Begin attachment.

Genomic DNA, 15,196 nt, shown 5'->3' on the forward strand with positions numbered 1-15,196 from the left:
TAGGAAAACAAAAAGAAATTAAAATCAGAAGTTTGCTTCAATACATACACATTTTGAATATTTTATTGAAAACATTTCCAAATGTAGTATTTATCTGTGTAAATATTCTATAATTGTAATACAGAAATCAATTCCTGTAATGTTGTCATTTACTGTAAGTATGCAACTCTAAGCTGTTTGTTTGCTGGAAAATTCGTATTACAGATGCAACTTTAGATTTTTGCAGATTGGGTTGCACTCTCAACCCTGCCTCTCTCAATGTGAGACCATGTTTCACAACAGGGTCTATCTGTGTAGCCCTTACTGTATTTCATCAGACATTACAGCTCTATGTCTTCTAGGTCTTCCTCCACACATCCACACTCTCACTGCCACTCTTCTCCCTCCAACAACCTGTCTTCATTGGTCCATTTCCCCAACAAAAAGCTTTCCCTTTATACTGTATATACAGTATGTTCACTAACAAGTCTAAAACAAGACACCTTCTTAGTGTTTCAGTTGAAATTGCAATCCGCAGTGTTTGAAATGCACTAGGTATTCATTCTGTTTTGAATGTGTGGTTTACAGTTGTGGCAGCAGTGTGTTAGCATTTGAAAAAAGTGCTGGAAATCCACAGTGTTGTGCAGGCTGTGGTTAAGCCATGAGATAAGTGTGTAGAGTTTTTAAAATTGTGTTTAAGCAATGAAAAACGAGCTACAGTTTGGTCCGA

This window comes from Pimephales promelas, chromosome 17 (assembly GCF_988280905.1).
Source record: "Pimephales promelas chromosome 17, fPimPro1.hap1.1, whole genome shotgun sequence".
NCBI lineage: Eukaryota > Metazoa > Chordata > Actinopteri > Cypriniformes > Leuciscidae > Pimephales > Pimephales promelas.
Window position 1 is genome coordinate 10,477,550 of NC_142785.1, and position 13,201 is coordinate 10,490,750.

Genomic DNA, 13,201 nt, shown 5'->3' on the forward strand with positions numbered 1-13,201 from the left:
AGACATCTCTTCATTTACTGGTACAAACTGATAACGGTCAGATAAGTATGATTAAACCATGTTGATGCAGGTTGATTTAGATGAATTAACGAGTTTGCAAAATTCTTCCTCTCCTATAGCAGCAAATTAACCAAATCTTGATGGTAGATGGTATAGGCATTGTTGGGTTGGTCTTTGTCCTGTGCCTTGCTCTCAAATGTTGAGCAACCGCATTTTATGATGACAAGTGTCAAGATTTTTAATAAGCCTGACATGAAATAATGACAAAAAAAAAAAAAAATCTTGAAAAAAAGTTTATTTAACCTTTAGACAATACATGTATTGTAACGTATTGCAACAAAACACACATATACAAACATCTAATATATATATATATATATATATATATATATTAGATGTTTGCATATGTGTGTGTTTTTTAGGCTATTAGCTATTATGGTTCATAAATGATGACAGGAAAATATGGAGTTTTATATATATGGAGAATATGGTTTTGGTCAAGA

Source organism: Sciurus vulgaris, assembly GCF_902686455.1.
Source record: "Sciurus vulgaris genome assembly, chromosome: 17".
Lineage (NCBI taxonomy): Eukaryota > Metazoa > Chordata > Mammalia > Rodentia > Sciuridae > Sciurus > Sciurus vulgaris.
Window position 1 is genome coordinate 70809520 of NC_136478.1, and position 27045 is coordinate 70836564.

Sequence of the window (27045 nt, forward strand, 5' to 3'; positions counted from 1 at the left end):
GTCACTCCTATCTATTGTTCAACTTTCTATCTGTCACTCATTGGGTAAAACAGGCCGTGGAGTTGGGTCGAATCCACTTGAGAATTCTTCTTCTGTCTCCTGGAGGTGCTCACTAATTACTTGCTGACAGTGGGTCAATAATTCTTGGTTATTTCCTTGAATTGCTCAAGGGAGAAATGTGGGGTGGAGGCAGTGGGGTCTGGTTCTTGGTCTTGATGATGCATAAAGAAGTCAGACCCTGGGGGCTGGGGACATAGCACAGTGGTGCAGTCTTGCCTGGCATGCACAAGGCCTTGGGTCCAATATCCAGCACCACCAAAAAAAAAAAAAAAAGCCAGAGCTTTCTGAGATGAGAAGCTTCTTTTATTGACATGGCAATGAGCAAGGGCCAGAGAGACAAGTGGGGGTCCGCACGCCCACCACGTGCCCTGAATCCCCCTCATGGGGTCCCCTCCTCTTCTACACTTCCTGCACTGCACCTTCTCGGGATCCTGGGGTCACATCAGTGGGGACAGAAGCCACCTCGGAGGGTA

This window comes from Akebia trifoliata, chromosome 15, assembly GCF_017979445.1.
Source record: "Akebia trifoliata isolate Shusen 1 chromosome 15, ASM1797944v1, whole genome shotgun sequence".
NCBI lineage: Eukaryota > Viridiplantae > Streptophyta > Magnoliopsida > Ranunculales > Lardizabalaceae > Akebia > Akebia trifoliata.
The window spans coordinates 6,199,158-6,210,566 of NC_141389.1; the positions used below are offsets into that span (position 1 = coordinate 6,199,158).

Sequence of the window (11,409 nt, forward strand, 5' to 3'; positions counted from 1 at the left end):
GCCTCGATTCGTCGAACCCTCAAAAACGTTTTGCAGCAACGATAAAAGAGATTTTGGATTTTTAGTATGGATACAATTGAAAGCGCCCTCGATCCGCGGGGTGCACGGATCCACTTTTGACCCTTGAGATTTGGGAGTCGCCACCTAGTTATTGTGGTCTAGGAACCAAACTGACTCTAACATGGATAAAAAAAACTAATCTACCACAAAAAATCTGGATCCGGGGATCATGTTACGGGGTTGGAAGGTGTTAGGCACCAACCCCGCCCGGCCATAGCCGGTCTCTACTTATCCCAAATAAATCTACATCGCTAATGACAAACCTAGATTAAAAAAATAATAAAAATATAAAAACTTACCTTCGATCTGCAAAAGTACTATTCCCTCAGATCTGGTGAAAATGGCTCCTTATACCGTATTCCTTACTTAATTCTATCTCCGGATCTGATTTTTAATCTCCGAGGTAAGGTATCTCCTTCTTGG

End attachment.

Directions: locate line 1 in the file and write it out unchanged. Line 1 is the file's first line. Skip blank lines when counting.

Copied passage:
Genomic DNA, 15,196 nt, shown 5'->3' on the forward strand with positions numbered 1-15,196 from the left: